I’m really delighted today to be joining the blog blitz and sharing my review of Anna by Patricia Dixon, published for kindle today by Bombshell Books (and also available in paperback). My thanks to the author and publisher for inviting me to join the tour, and to Heather Fitt at Bombshell for my advance reading copy and her ongoing support.
This isn’t the first time I’ve featured one of Patricia’s books here on Being Anne, but I have neglected her rather shamefully – you’ll find my review of Over My Shoulder, a really gripping psychological thriller, here. Another thriller, Death’s Dark Veil, followed – and another non-thriller, They Don’t Know, that I very much liked the look of (and I’ve seen some excellent reviews) but just couldn’t fit into my reading list.
But I do remember her telling me how much I’d like her books about the French countryside, and I’m delighted that Bombshell Books have picked them up to revise and republish. The first in the series was Rosie and Ruby, published on 25th April (previously published as Three Mothers), but I just couldn’t read both: Anna is the second in the series (previously published as A Bientôt), but can be read perfectly comfortably as a stand-alone. And I’m pleased to report that Patricia was absolutely right – this was very much my kind of read…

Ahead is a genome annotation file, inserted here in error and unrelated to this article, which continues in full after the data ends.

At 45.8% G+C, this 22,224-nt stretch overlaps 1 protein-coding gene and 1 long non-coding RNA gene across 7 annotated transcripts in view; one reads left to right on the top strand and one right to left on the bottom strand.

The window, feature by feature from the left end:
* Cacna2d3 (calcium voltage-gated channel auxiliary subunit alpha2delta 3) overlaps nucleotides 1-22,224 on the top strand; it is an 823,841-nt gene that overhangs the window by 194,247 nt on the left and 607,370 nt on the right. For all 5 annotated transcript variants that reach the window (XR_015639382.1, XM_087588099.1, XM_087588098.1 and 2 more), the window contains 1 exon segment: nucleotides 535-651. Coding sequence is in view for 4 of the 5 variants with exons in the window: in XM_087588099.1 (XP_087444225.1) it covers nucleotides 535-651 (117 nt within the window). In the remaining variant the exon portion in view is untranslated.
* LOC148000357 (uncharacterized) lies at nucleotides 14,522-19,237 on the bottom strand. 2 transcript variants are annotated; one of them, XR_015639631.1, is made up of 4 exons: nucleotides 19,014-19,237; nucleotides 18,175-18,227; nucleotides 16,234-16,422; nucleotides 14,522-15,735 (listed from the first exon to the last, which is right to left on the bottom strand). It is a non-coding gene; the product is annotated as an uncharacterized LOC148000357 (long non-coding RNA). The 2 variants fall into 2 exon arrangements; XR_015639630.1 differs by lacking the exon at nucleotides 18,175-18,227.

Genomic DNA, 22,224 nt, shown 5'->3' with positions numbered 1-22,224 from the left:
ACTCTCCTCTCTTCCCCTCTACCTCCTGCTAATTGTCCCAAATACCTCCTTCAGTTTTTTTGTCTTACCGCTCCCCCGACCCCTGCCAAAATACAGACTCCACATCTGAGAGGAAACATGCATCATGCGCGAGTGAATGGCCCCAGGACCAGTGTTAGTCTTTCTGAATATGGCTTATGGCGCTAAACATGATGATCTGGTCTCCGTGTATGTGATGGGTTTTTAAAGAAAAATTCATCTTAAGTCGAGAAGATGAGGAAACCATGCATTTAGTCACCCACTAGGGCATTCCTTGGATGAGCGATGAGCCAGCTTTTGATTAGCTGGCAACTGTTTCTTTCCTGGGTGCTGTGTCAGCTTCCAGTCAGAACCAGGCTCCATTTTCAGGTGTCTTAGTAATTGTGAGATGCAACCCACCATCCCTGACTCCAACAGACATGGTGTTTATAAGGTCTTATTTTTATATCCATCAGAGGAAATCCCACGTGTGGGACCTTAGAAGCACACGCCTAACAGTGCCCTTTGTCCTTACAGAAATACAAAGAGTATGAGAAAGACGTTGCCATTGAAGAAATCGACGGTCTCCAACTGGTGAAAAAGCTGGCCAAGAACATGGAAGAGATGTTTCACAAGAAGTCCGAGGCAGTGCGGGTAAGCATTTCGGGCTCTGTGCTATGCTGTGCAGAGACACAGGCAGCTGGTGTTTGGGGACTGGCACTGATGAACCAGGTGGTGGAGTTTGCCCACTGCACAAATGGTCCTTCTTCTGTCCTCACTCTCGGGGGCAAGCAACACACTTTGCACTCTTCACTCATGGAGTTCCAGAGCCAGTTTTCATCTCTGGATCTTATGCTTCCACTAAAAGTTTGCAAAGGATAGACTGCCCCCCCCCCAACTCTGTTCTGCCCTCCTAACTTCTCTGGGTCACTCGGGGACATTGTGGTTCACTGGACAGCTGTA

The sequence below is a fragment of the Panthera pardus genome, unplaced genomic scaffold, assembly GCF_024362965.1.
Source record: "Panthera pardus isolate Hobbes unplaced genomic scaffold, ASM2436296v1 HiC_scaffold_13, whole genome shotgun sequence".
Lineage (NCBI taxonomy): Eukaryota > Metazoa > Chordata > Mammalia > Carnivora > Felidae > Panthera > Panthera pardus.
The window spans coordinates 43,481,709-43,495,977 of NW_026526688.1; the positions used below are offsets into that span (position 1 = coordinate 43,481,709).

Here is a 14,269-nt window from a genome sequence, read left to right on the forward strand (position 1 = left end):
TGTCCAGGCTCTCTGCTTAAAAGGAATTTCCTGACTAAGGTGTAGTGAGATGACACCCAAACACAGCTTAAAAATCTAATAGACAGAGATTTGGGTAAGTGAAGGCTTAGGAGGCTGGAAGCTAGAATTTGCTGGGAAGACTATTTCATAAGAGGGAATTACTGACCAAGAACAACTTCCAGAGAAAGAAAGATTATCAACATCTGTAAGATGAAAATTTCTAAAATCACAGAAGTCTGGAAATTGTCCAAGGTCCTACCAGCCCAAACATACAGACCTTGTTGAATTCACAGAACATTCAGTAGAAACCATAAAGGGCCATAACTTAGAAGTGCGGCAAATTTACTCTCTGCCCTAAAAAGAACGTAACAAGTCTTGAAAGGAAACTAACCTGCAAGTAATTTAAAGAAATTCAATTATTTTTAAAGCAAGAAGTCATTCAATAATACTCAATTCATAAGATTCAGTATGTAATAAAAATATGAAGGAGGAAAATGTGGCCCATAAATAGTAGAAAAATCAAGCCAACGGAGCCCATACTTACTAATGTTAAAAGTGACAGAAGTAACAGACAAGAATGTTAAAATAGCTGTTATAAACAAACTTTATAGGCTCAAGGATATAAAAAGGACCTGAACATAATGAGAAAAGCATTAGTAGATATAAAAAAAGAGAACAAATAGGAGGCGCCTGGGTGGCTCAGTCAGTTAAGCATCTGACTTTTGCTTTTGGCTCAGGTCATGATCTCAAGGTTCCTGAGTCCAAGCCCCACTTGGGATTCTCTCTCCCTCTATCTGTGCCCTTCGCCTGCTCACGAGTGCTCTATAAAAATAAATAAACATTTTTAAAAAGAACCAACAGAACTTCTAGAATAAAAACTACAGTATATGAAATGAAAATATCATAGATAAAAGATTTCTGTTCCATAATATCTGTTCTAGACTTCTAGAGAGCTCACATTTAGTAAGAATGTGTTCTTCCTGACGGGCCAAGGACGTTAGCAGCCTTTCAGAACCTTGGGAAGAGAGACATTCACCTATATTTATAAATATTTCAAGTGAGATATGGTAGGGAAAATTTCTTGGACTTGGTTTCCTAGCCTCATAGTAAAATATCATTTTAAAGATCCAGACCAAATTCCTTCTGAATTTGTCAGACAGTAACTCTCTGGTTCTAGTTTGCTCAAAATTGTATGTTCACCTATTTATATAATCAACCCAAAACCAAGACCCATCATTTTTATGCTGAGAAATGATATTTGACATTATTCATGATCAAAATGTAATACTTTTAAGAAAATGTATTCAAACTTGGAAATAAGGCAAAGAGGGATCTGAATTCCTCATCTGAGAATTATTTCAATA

Set on the coast of Portsmouth and the beautiful Loire Valley, this is the story of Anna. A married mother of three, the unremarkable rock of her family is content with her life until she discovers that Matthew, her husband of 22 years, is having an affair.
Consumed by hurt and tainted memories, Anna’s life is turned upside down by first betrayal and then loss. Her confidence totally destroyed, she is tormented by the spectre of Matthew’s unknown lover. Whilst keeping the secret of his affair from her family, Anna must find her way through the pain alone.
With one son on the other side of the world, another about to enter a war zone and her daughter off to university, her life gradually begins to crumble. A shock discovery, an unwelcome revelation and an advert in a magazine are the catalysts for her road to recovery.
Can Anna find peace and learn to love again?
I knew the author had a rather special touch with the dark and gripping page turners, but what a lovely surprise this book was. It really couldn’t have been more different from the book I read before – other than in the fact that the writing’s equally excellent. This is quite a substantial book at 500+ pages, but it never felt like it for a moment – and it was rather a treat to escape into it for rather longer than the average book usually allows.
There’s a tremendous warmth to the writing, and maybe the best way I can describe it is as a romance and a family drama, with an ongoing mystery and a rather lovely touch of travel writing too. The pace is slow, but that’s far from being a complaint – it’s the kind of “slow” that means you can luxuriate in it, follow the sidetracks a little, reflect on what’s going on, maybe think about how some of the situations would make you feel.